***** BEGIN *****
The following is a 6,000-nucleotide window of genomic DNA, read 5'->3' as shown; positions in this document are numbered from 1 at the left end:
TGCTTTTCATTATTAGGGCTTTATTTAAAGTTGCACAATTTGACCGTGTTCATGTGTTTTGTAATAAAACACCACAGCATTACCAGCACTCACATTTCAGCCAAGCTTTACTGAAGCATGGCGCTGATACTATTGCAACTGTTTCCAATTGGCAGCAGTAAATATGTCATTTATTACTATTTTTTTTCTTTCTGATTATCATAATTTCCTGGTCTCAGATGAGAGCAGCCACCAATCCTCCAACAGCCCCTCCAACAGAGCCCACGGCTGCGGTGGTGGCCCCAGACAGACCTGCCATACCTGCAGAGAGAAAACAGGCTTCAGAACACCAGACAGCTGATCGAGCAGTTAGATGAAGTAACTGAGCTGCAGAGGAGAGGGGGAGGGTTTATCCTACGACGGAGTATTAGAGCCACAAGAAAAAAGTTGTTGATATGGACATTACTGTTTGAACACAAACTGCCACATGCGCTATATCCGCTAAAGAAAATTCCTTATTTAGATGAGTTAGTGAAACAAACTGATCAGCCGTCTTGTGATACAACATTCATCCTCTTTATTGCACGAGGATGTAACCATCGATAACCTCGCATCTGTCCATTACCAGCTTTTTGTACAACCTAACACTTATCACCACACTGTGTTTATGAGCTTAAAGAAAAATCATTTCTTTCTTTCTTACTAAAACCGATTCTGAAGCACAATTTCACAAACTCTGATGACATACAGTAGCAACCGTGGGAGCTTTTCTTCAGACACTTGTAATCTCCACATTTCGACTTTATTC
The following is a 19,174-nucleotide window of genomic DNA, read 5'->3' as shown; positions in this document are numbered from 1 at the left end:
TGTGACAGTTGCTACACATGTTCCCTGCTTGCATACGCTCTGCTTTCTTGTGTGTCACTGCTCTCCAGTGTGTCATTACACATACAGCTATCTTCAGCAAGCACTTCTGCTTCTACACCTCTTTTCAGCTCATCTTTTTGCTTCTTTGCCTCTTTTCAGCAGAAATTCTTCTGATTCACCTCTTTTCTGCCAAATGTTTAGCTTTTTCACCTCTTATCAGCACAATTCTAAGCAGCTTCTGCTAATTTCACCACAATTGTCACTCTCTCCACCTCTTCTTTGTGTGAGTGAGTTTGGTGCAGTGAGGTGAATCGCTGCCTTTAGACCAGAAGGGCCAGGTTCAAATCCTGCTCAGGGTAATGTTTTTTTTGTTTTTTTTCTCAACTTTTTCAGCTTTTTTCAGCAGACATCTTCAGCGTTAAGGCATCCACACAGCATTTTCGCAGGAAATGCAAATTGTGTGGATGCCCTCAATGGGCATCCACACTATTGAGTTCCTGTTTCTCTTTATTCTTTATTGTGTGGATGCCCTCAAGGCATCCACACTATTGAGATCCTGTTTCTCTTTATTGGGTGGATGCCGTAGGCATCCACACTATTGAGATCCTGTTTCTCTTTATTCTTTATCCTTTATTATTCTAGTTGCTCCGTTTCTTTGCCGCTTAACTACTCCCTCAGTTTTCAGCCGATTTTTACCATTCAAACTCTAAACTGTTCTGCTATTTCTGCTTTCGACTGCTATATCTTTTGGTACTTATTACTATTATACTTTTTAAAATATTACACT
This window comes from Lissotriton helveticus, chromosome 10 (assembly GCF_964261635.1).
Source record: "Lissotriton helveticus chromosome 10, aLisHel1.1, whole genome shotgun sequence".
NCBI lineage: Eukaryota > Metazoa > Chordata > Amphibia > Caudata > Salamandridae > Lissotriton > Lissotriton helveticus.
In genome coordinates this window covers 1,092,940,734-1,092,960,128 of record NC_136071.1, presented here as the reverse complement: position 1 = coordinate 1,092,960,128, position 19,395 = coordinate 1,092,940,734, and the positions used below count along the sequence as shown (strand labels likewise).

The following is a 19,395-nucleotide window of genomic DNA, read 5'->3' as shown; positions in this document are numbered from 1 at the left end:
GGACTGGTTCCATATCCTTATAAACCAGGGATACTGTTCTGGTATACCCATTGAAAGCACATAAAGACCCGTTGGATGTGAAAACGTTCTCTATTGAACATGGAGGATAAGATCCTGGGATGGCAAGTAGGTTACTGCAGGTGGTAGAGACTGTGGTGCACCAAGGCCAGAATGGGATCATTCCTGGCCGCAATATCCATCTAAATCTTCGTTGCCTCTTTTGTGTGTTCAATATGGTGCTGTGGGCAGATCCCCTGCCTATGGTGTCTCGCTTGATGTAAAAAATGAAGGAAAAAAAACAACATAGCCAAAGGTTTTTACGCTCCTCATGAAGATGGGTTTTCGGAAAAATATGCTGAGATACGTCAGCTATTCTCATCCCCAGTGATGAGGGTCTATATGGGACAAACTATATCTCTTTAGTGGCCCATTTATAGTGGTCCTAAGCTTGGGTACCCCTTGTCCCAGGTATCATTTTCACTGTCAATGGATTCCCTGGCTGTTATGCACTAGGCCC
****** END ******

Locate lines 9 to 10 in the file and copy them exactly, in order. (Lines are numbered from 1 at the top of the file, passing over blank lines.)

The following is a 19,395-nucleotide window of genomic DNA, read 5'->3' as shown; positions in this document are numbered from 1 at the left end:
GGACTGGTTCCATATCCTTATAAACCAGGGATACTGTTCTGGTATACCCATTGAAAGCACATAAAGACCCGTTGGATGTGAAAACGTTCTCTATTGAACATGGAGGATAAGATCCTGGGATGGCAAGTAGGTTACTGCAGGTGGTAGAGACTGTGGTGCACCAAGGCCAGAATGGGATCATTCCTGGCCGCAATATCCATCTAAATCTTCGTTGCCTCTTTTGTGTGTTCAATATGGTGCTGTGGGCAGATCCCCTGCCTATGGTGTCTCGCTTGATGTAAAAAATGAAGGAAAAAAAACAACATAGCCAAAGGTTTTTACGCTCCTCATGAAGATGGGTTTTCGGAAAAATATGCTGAGATACGTCAGCTATTCTCATCCCCAGTGATGAGGGTCTATATGGGACAAACTATATCTCTTTAGTGGCCCATTTATAGTGGTCCTAAGCTTGGGTACCCCTTGTCCCAGGTATCATTTTCACTGTCAATGGATTCCCTGGCTGTTATGCACTAGGCCC